Colin Kaepernick had a golden opportunity to make his voice heard on Election Day – but instead chose to sit on the sidelines, and he explained Wednesday it's because he thought both Donald Trump and Hillary Clinton were racist.
The San Francisco 49ers quarterback – known for his controversial decision to kneel during the national anthem in protest of racial inequality and oppression -- opted not to vote Tuesday as Americans flocked to polling locations.
"I've been very disconnected from the systematic oppression as a whole," Kaepernick said, according to ESPN. "So, for me, it's another face that's going to be the face of that system of oppression.”
Kaepernick added that he “really didn’t pay too close of attention” to the election and believed that none of the candidates could change a system that “oppresses people of color.”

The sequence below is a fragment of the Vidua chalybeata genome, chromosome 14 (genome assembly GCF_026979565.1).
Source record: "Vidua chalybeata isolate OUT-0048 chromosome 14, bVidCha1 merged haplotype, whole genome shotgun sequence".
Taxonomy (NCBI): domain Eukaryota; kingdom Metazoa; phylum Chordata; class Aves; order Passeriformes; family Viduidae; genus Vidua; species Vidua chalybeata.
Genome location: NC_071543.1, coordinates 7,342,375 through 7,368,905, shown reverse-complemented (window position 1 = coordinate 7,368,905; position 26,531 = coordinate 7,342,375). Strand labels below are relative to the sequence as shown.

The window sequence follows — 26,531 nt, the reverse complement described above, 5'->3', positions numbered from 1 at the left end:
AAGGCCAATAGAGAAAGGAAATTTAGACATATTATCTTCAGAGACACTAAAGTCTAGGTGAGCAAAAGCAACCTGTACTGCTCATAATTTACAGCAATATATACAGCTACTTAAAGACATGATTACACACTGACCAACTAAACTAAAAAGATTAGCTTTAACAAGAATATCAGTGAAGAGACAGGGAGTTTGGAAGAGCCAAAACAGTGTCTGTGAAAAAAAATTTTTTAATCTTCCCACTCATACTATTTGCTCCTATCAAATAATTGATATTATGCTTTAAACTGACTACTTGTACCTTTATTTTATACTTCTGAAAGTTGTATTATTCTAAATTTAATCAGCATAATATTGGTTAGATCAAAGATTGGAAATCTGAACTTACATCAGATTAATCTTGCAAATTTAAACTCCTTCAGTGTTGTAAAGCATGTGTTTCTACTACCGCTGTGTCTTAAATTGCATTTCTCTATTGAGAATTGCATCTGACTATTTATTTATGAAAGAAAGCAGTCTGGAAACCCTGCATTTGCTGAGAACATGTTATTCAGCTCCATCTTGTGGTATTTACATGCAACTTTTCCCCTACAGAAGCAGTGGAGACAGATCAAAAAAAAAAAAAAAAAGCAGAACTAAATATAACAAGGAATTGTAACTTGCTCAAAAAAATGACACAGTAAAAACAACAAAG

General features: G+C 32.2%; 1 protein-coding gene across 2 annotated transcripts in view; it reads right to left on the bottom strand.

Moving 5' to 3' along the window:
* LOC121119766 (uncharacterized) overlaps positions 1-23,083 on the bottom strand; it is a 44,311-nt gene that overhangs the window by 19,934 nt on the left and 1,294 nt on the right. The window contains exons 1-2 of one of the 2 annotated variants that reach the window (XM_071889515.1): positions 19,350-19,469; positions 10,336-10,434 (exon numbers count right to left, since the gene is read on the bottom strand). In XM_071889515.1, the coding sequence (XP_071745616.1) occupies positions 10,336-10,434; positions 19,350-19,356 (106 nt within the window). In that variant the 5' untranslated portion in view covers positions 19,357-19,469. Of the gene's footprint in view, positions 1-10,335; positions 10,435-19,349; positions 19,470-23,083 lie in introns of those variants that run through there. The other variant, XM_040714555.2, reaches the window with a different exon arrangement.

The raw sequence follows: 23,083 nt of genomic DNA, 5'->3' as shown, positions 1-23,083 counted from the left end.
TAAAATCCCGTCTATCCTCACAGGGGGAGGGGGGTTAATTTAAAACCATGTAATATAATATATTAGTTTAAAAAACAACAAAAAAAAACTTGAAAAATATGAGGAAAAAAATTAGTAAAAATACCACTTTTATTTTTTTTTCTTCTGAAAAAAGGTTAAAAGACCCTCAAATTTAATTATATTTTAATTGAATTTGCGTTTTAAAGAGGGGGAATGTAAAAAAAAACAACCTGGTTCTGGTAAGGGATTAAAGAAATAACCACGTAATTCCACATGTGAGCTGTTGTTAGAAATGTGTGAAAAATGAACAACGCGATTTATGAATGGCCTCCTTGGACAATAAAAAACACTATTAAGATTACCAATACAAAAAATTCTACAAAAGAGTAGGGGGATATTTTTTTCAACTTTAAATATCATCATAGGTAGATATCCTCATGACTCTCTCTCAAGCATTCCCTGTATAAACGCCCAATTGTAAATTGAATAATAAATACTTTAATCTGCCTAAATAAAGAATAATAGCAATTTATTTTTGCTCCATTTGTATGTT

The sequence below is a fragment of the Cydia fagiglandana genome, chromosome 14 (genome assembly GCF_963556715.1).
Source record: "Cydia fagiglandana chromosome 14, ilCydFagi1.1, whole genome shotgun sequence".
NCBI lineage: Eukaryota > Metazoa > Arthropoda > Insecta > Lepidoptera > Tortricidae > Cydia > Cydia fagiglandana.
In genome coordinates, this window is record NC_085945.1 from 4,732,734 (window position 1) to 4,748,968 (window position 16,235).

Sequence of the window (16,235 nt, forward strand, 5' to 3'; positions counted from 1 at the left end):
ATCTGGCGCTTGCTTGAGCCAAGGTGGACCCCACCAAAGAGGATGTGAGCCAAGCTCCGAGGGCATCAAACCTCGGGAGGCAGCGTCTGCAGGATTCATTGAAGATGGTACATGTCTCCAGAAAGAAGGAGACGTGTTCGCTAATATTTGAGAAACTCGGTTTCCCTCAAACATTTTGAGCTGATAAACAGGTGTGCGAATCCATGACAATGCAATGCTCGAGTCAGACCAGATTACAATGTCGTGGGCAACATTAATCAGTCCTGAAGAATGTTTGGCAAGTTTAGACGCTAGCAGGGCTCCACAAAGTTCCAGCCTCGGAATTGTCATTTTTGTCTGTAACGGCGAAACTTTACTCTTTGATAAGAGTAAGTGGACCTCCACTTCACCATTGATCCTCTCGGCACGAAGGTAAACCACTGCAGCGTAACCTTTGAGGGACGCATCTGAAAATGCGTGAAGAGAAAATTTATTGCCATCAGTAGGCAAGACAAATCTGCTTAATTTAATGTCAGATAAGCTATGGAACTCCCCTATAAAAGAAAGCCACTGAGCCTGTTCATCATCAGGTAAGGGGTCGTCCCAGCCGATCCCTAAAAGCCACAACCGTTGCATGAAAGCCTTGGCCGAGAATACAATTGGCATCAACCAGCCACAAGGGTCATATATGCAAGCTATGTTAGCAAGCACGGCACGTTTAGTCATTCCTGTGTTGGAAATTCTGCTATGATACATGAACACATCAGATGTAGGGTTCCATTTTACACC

He added: "To me, it didn't really matter who went in there. The system still remains intact that oppresses people of color."
The move drew a scathing rebuke from ESPN pundit Stephen A. Smith, who blasted the QB for becoming “absolutely irrelevant.
“After all this noise that you made… to turn around and not to even take your behind to the polls, to vote for a particular candidate?” Smith said Wednesday on his television show. “It is shameful. Absolutely shameful.”
During a radio interview in August, Donald Trump, now president-elect, also criticized Kaepernick for kneeling.
“I think it's a terrible thing," Trump said, according to ESPN. "And, you know, maybe he should find a country that works better for him. Let him try. It won't happen."
Kaepernick also had a few things to say after the first debate between Trump and Clinton. "Both are proven liars, and it almost seems like they're trying to debate who is less racist, and at this point, I was talking to one of my friends who goes, 'You have to pick the lesser of two evils, but in the end, it's still evil.'"